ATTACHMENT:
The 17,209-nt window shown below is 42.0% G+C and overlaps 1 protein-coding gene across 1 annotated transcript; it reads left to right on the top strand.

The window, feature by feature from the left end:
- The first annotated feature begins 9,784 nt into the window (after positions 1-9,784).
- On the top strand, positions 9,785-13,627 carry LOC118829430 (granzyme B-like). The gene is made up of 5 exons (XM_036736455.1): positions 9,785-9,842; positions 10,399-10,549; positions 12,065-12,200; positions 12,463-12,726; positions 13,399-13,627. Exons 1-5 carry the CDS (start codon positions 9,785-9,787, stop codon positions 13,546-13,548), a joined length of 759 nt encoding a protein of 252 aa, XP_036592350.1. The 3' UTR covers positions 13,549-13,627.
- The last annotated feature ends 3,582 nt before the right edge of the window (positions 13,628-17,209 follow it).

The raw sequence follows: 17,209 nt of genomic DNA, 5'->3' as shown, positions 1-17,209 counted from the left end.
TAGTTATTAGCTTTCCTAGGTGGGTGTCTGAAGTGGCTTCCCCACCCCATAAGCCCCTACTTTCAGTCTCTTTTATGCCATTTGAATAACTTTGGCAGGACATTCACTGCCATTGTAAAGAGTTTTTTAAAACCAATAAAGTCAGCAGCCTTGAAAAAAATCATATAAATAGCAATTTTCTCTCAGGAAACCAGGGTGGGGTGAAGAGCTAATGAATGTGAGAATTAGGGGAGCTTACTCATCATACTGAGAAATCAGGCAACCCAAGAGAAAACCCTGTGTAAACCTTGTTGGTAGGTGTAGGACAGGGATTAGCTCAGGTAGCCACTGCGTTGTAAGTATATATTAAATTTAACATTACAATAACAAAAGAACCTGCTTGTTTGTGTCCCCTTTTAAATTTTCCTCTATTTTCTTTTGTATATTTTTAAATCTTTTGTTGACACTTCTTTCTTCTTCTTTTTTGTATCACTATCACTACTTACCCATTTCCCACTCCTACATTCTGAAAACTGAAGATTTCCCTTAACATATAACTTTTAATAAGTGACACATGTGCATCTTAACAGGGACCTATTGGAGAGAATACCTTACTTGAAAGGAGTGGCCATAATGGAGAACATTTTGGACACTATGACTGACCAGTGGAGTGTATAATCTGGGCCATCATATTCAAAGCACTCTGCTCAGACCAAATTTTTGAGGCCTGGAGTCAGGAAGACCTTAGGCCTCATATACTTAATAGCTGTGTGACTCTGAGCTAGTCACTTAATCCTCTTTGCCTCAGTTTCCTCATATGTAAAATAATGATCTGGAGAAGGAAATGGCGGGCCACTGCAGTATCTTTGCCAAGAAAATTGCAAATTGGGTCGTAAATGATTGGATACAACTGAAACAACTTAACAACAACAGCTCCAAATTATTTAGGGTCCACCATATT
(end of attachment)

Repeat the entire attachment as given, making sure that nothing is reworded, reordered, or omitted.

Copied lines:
The 17,209-nt window shown below is 42.0% G+C and overlaps 1 protein-coding gene across 1 annotated transcript; it reads left to right on the top strand.

The window, feature by feature from the left end:
- The first annotated feature begins 9,784 nt into the window (after positions 1-9,784).
- On the top strand, positions 9,785-13,627 carry LOC118829430 (granzyme B-like). The gene is made up of 5 exons (XM_036736455.1): positions 9,785-9,842; positions 10,399-10,549; positions 12,065-12,200; positions 12,463-12,726; positions 13,399-13,627. Exons 1-5 carry the CDS (start codon positions 9,785-9,787, stop codon positions 13,546-13,548), a joined length of 759 nt encoding a protein of 252 aa, XP_036592350.1. The 3' UTR covers positions 13,549-13,627.
- The last annotated feature ends 3,582 nt before the right edge of the window (positions 13,628-17,209 follow it).

The raw sequence follows: 17,209 nt of genomic DNA, 5'->3' as shown, positions 1-17,209 counted from the left end.
TAGTTATTAGCTTTCCTAGGTGGGTGTCTGAAGTGGCTTCCCCACCCCATAAGCCCCTACTTTCAGTCTCTTTTATGCCATTTGAATAACTTTGGCAGGACATTCACTGCCATTGTAAAGAGTTTTTTAAAACCAATAAAGTCAGCAGCCTTGAAAAAAATCATATAAATAGCAATTTTCTCTCAGGAAACCAGGGTGGGGTGAAGAGCTAATGAATGTGAGAATTAGGGGAGCTTACTCATCATACTGAGAAATCAGGCAACCCAAGAGAAAACCCTGTGTAAACCTTGTTGGTAGGTGTAGGACAGGGATTAGCTCAGGTAGCCACTGCGTTGTAAGTATATATTAAATTTAACATTACAATAACAAAAGAACCTGCTTGTTTGTGTCCCCTTTTAAATTTTCCTCTATTTTCTTTTGTATATTTTTAAATCTTTTGTTGACACTTCTTTCTTCTTCTTTTTTGTATCACTATCACTACTTACCCATTTCCCACTCCTACATTCTGAAAACTGAAGATTTCCCTTAACATATAACTTTTAATAAGTGACACATGTGCATCTTAACAGGGACCTATTGGAGAGAATACCTTACTTGAAAGGAGTGGCCATAATGGAGAACATTTTGGACACTATGACTGACCAGTGGAGTGTATAATCTGGGCCATCATATTCAAAGCACTCTGCTCAGACCAAATTTTTGAGGCCTGGAGTCAGGAAGACCTTAGGCCTCATATACTTAATAGCTGTGTGACTCTGAGCTAGTCACTTAATCCTCTTTGCCTCAGTTTCCTCATATGTAAAATAATGATCTGGAGAAGGAAATGGCGGGCCACTGCAGTATCTTTGCCAAGAAAATTGCAAATTGGGTCGTAAATGATTGGATACAACTGAAACAACTTAACAACAACAGCTCCAAATTATTTAGGGTCCACCATATT